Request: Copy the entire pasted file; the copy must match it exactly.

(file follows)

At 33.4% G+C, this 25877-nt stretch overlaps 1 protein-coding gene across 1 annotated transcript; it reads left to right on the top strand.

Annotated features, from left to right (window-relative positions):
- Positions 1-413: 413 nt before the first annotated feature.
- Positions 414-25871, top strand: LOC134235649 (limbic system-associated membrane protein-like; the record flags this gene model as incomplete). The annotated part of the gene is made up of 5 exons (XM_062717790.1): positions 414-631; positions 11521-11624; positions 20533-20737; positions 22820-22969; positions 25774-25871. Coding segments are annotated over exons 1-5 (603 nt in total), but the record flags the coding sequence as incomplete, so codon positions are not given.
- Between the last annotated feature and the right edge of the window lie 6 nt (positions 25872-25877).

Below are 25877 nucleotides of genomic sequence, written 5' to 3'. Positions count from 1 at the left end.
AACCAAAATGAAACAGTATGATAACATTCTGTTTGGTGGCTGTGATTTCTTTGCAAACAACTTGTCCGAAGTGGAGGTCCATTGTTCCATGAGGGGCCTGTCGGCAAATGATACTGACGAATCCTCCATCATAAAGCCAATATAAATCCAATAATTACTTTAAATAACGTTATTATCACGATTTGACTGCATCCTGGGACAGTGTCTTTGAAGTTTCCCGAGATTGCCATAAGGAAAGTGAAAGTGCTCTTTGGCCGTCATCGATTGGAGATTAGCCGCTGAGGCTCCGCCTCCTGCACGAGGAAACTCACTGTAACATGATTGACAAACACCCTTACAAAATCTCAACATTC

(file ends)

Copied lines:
At 33.4% G+C, this 25877-nt stretch overlaps 1 protein-coding gene across 1 annotated transcript; it reads left to right on the top strand.

Annotated features, from left to right (window-relative positions):
- Positions 1-413: 413 nt before the first annotated feature.
- Positions 414-25871, top strand: LOC134235649 (limbic system-associated membrane protein-like; the record flags this gene model as incomplete). The annotated part of the gene is made up of 5 exons (XM_062717790.1): positions 414-631; positions 11521-11624; positions 20533-20737; positions 22820-22969; positions 25774-25871. Coding segments are annotated over exons 1-5 (603 nt in total), but the record flags the coding sequence as incomplete, so codon positions are not given.
- Between the last annotated feature and the right edge of the window lie 6 nt (positions 25872-25877).

Below are 25877 nucleotides of genomic sequence, written 5' to 3'. Positions count from 1 at the left end.
AACCAAAATGAAACAGTATGATAACATTCTGTTTGGTGGCTGTGATTTCTTTGCAAACAACTTGTCCGAAGTGGAGGTCCATTGTTCCATGAGGGGCCTGTCGGCAAATGATACTGACGAATCCTCCATCATAAAGCCAATATAAATCCAATAATTACTTTAAATAACGTTATTATCACGATTTGACTGCATCCTGGGACAGTGTCTTTGAAGTTTCCCGAGATTGCCATAAGGAAAGTGAAAGTGCTCTTTGGCCGTCATCGATTGGAGATTAGCCGCTGAGGCTCCGCCTCCTGCACGAGGAAACTCACTGTAACATGATTGACAAACACCCTTACAAAATCTCAACATTC